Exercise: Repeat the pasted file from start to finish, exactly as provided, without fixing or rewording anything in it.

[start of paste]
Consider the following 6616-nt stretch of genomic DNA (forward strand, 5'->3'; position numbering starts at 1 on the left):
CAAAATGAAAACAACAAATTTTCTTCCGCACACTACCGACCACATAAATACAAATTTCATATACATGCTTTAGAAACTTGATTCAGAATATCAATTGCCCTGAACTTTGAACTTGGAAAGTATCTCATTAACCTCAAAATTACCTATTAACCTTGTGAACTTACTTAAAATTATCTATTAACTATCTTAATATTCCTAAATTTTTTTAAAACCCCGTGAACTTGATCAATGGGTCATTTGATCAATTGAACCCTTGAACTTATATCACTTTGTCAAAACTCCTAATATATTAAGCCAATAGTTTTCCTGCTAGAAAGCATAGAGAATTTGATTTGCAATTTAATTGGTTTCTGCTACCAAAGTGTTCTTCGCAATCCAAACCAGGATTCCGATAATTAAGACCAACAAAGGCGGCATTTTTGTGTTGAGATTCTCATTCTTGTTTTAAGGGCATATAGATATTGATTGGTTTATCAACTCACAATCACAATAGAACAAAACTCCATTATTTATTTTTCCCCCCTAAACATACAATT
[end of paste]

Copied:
Consider the following 6616-nt stretch of genomic DNA (forward strand, 5'->3'; position numbering starts at 1 on the left):
CAAAATGAAAACAACAAATTTTCTTCCGCACACTACCGACCACATAAATACAAATTTCATATACATGCTTTAGAAACTTGATTCAGAATATCAATTGCCCTGAACTTTGAACTTGGAAAGTATCTCATTAACCTCAAAATTACCTATTAACCTTGTGAACTTACTTAAAATTATCTATTAACTATCTTAATATTCCTAAATTTTTTTAAAACCCCGTGAACTTGATCAATGGGTCATTTGATCAATTGAACCCTTGAACTTATATCACTTTGTCAAAACTCCTAATATATTAAGCCAATAGTTTTCCTGCTAGAAAGCATAGAGAATTTGATTTGCAATTTAATTGGTTTCTGCTACCAAAGTGTTCTTCGCAATCCAAACCAGGATTCCGATAATTAAGACCAACAAAGGCGGCATTTTTGTGTTGAGATTCTCATTCTTGTTTTAAGGGCATATAGATATTGATTGGTTTATCAACTCACAATCACAATAGAACAAAACTCCATTATTTATTTTTCCCCCCTAAACATACAATT